The DOE is gathering data and developing a database of regional reservoirs and associated properties for each type of depositional environment. This data could be utilized by site developers and property owners to develop risk assessments and business models for CCS and to better define costs for geologic storage and determine the type and quality of geologic reservoirs in a region. DOE’s goal is to characterize the different depositional environments with drilling, subsurface geophysics, chemical analysis, geomechanical analysis of the rocks, and conducting both small- and large-scale CO2 injection tests.
The results of DOE’s initial evaluation indicate that reservoir characterization (with the ability to store >30 million tons of CO2) has not been completed for shelf clastic, reef, and coal environments. Small-scale injection tests have not been performed on fluvial deltaic, eolian, and turbidite sedimentary environments. Large-scale injection tests have not been performed on deltaic, strandplain, shelf carbonate, eolian, turbidite, basalt large igneous providences (LIP), and coal. Three highly experimental reservoirs (fractured shales, basalts mid-oceanic ridge [MOR], and offshore turbidites) have not been evaluated. The evaluated projects are in various states of completion—some investigations are completed and some just started. Understanding the impacts of different reservoir classes on CO2 storage supports DOE’s efforts to develop the knowledge and tools necessary for commercialization of CCS technologies throughout the United States. Using lessons learned from the behavior of CO2 in reservoirs from these geologic investigations and their known depositional environments is important in developing an understanding for similar depositional environments being considered for storage (Table 2).

6. Technology Transfer and the Development of Best Practice Manuals

Through the various projects in the Program, lessons learned have been documented in a series of best practice manuals (BPMs) that serve as the basis for the design and implementation of commercial CCS projects. As of August 2010, DOE has released three BPMs: (1) “Public Outreach and Education for Carbon Storage Projects,” (2) “Site Screening, Selection, and Characterization for Storage of CO2 in Deep Geologic Formations,” and (3) “Monitoring, Verification, and Accounting of CO2 Stored in Deep Geologic Formations.”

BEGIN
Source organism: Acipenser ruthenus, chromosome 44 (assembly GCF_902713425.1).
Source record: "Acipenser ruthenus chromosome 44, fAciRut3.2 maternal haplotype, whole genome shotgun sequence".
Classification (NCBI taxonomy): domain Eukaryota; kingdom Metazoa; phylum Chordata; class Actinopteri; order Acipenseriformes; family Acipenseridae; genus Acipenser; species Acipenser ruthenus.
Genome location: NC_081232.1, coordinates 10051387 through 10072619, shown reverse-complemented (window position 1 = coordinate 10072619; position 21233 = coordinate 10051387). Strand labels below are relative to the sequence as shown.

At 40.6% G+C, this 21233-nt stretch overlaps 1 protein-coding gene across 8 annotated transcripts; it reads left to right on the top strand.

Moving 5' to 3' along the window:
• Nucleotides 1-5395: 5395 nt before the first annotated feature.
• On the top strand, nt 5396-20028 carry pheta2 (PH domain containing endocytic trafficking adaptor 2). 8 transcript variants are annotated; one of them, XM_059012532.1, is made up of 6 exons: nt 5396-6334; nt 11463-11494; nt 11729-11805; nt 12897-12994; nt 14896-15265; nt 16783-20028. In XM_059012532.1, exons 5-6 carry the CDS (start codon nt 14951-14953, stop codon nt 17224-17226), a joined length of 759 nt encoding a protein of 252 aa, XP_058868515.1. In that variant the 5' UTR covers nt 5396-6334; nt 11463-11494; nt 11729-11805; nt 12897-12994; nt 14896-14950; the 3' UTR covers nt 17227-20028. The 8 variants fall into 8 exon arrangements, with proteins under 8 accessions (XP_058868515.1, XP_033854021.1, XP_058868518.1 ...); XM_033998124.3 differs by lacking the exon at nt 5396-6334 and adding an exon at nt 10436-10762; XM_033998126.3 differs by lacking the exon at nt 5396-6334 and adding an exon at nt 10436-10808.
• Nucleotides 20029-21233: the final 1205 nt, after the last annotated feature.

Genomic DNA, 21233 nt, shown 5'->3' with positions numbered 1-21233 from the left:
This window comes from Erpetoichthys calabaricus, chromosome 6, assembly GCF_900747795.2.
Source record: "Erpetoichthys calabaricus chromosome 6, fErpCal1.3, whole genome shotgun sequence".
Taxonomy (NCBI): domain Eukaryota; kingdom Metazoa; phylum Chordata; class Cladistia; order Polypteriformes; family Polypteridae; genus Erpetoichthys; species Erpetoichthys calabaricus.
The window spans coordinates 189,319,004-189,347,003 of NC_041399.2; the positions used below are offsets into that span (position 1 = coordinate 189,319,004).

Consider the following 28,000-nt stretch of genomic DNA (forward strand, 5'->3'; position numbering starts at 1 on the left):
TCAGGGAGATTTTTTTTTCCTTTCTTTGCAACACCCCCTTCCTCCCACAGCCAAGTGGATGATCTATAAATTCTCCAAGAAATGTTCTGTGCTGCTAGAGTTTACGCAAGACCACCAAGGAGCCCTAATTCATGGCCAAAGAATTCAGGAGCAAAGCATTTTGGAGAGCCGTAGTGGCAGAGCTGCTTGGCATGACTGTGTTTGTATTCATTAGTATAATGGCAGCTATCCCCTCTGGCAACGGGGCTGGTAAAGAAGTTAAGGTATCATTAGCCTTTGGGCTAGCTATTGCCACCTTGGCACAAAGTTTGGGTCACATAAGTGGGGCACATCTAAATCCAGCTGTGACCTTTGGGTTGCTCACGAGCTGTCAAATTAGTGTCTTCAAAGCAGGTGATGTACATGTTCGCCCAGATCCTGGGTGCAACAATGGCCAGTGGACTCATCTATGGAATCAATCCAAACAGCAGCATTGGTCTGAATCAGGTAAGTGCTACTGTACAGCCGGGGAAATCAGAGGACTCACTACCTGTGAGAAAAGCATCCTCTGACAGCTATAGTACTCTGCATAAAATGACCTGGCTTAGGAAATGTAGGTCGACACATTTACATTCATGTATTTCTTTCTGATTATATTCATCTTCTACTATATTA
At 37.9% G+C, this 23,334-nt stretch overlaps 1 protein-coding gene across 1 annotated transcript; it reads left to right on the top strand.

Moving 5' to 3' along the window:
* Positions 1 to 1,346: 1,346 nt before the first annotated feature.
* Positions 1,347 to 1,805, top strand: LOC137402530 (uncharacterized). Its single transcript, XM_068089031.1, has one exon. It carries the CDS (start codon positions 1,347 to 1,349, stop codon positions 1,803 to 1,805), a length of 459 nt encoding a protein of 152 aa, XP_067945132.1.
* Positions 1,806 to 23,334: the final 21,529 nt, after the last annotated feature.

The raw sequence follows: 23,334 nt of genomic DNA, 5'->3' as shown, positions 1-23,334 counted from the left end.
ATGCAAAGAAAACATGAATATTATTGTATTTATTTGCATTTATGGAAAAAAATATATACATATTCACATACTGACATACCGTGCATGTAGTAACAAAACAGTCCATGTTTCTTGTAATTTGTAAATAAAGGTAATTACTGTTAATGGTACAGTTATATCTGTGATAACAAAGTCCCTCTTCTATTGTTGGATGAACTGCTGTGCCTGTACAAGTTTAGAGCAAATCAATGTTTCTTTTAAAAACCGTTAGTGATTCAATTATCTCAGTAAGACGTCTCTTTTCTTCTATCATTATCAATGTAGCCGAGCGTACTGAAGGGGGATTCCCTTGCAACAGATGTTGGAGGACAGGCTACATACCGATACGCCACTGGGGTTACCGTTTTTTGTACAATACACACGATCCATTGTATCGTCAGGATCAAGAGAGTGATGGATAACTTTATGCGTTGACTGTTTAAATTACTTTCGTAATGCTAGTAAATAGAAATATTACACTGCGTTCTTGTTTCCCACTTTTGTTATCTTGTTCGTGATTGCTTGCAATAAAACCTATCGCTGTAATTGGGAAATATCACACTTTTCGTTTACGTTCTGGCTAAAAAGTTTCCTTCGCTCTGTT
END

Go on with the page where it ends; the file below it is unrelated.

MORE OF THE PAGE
Public Outreach and Education for Carbon Storage Projects

The objective of the Public Outreach and Education for Carbon Storage Projects Best Practices Manual is to communicate lessons learned and to recommend best practices emerging from the public outreach conducted by the seven RCSPs. The manual is intended to assist project developers in understanding and adopting best practices in outreach to support CO2 storage projects. Although project developers are the primary audience for this document, other stakeholders may find the contents useful. Early CO2 storage projects have been highly visible, and their success will likely impact future CO2 storage projects.
The primary lesson learned from the RCSPs’ experience is that public outreach should be an integrated component of project management. Conducting effective public outreach will not necessarily ensure project success, but underestimating its importance can contribute to delays, increased costs, and community ill will. Effective public outreach involves listening, sharing information, and addressing concerns through proactive community engagement. Public outreach begins at the onset of the project, continues through the close of the project, and involves each individual on the project team.
The RCSPs’ concept of public outreach involves efforts to understand, anticipate, and address public perceptions and concerns about CO2 storage in a community being considered for a project. Ideally, public outreach can lead to a mutually beneficial outcome where project developers move ahead with the support of well-informed stakeholders who are comfortable with the project benefits and potential risks and trust the project team. As described in this BPM and shown in Table 3, the RCSPs have proposed the 10 best practices for CCS public outreach.

7. Site Screening, Site Selection, and Initial Characterization for Storage of CO2 in Deep Geologic Formations

Another in the series of BPMs developed is the “Site Screening, Site Selection, and Initial Characterization for Storage of CO2 in Deep Geologic Formations,” which includes a series of process diagrams and guidelines for site screening, site selection, and initial characterization. This document is based on the lessons learned from the RCSPs through the Validation Phase and integrates the analyses into a proposed geologic storage framework. The proposed classification framework is divided into three phases: Exploration Phase, Site Characterization Phase, and Implementation Phase. The Exploration Phase classifies storage estimates for prospective storage and classifies the site based on the level of analyses conducted. The Exploration Phase has three project sub-classes: Potential Sub-Regions, Selected Areas, and Qualified Site(s). These sub-classes correspond to three stages of evaluation during the Exploration Phase: site screening, site selection, and initial characterization (Figure 2). The most important objectives of the Exploration Phase are to lay the groundwork to ensure safe storage of CO2 and compliance with the Underground Injection Control (UIC) program requirements.